• Of those who had contact with the police, the majority report they were treated fairly. Of the one in three residents who had contacted the police to report a crime or ask for help, the majority (88%) said they were treated fairly and were satisfied with the experience (86%). Of the one in ten residents who had been contacted by a police officer — including warnings, traffic stops, citations, or arrests — 78% said they were treated fairly.

• Residents perceived Portland police less positively when asked to evaluate the bureau's values, management, respect for all, community relationships, and use of racial profiling. Negative opinions outweighed positive opinions when it came to whether the police treat individuals disrespectfully because of race or ethnicity, how the police treat those with mental health issues, racial profiling, and strength of community relationships.

• Residents rated the bureau's performance lowest on responding to mental health issues in the community. Four in ten rated the bureau as poor or very poor when it comes to responding to mental health issues (42%). This is a drop of 14 points from 2016, when 28% rated the bureau poorly. A majority of those with a personal history of mental health issues or a family member with mental health issues evaluated the bureau poorly (56%).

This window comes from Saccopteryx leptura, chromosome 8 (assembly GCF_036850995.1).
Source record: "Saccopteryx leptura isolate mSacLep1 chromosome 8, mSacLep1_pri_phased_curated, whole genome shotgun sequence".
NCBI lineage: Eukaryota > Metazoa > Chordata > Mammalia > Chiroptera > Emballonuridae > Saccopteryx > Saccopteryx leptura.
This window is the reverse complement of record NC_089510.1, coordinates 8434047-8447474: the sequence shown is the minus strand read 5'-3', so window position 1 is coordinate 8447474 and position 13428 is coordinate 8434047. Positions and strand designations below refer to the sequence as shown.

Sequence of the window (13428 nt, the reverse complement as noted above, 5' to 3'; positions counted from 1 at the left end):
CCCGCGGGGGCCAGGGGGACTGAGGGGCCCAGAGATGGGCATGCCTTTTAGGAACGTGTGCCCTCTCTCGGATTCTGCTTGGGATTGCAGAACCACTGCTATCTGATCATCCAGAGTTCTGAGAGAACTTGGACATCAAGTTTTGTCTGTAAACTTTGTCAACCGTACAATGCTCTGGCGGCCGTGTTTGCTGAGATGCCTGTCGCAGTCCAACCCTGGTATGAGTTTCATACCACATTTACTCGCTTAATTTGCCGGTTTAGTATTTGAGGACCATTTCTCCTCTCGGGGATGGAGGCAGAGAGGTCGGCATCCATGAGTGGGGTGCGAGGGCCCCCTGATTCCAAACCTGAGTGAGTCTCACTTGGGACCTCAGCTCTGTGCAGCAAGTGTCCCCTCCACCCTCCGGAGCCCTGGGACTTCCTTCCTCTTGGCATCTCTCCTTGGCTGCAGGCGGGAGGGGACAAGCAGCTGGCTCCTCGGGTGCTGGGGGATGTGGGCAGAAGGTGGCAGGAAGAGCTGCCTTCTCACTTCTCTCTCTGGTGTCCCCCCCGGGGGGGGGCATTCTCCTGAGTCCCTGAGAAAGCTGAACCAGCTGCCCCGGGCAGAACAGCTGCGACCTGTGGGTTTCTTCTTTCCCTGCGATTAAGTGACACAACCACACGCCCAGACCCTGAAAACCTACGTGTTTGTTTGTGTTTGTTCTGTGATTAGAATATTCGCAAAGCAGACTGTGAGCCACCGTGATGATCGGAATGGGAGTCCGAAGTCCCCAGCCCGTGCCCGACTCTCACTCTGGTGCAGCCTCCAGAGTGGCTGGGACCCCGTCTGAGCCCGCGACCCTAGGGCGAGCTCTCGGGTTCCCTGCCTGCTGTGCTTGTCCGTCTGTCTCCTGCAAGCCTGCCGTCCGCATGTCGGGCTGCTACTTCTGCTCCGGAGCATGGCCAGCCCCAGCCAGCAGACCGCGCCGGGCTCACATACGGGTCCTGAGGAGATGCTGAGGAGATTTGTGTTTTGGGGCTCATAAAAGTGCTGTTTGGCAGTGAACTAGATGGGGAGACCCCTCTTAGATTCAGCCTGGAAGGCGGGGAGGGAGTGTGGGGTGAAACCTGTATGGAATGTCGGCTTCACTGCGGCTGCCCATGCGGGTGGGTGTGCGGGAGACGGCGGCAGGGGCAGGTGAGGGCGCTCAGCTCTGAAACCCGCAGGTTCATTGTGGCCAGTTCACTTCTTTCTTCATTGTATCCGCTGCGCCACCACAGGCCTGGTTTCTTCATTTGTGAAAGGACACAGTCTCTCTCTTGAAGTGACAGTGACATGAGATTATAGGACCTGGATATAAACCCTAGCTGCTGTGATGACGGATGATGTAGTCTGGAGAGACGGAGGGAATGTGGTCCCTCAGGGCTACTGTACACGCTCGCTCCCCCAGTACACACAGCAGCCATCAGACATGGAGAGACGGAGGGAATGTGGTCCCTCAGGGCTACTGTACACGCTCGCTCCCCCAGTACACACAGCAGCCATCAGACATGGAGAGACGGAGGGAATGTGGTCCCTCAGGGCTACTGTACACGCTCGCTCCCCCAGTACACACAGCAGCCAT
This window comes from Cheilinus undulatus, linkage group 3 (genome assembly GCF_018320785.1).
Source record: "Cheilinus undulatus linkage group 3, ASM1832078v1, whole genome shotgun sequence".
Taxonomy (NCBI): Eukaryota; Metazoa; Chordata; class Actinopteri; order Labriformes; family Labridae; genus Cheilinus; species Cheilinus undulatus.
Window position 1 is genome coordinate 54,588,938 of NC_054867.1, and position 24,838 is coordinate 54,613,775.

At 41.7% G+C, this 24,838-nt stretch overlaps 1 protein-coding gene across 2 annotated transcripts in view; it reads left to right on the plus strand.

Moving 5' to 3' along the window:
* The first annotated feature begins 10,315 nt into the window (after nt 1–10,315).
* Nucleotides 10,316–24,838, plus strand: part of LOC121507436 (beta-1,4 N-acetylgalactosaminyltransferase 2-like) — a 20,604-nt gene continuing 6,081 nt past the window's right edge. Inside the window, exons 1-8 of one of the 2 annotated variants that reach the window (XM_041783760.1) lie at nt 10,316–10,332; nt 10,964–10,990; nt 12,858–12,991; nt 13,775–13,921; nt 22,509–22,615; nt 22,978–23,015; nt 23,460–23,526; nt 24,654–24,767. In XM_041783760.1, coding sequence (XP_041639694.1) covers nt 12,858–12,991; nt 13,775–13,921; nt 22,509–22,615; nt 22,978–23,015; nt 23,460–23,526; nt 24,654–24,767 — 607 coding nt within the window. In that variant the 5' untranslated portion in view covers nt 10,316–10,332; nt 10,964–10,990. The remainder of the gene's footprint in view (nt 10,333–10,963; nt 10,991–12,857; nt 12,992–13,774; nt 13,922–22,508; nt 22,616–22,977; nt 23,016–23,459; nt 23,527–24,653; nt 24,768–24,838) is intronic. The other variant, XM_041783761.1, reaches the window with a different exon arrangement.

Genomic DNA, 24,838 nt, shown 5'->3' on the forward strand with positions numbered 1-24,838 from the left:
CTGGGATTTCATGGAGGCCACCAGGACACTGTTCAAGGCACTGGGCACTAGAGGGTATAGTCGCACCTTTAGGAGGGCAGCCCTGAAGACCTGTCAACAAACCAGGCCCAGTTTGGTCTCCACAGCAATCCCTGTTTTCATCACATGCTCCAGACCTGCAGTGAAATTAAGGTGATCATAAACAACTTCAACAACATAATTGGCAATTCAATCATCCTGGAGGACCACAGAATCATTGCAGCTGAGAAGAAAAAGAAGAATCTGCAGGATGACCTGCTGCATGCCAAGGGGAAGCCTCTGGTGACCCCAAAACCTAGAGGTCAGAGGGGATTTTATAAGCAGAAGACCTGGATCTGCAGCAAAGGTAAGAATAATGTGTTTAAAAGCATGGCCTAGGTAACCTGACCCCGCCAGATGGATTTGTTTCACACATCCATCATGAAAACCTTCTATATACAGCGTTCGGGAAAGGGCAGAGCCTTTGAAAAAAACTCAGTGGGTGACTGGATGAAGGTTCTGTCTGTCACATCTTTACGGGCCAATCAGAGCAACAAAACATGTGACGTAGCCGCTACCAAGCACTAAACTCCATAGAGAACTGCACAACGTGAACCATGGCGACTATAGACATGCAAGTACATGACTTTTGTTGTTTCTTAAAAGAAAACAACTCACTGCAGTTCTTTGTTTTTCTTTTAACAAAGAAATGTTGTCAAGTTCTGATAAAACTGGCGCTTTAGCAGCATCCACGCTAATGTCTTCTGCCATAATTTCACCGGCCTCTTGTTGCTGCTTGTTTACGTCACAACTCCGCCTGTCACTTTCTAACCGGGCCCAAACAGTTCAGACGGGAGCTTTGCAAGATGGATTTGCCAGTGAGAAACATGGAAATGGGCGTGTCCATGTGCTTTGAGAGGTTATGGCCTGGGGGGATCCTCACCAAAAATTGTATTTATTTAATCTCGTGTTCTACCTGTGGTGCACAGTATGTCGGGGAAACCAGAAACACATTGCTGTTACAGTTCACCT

• More than four in ten residents indicated that they thought the police used more force than necessary when dealing with racial or ethnic populations (47%) or people experiencing a mental health crisis (47%). Fewer thought police used more force than necessary when dealing with other groups,

• Responses throughout the survey echo a consistent theme: members of marginalized communities have more negative views about the police and have less positive interactions with police officers. A majority of Native American respondents (85%), African American respondents (74%), Native Hawaiian/Pacific Islander respondents (55%), and those who identify as Hispanic/Latino (55%) are concerned that the police may stereotype them based on their race or ethnicity. Those who have a history of mental illness and those who have a physical health condition also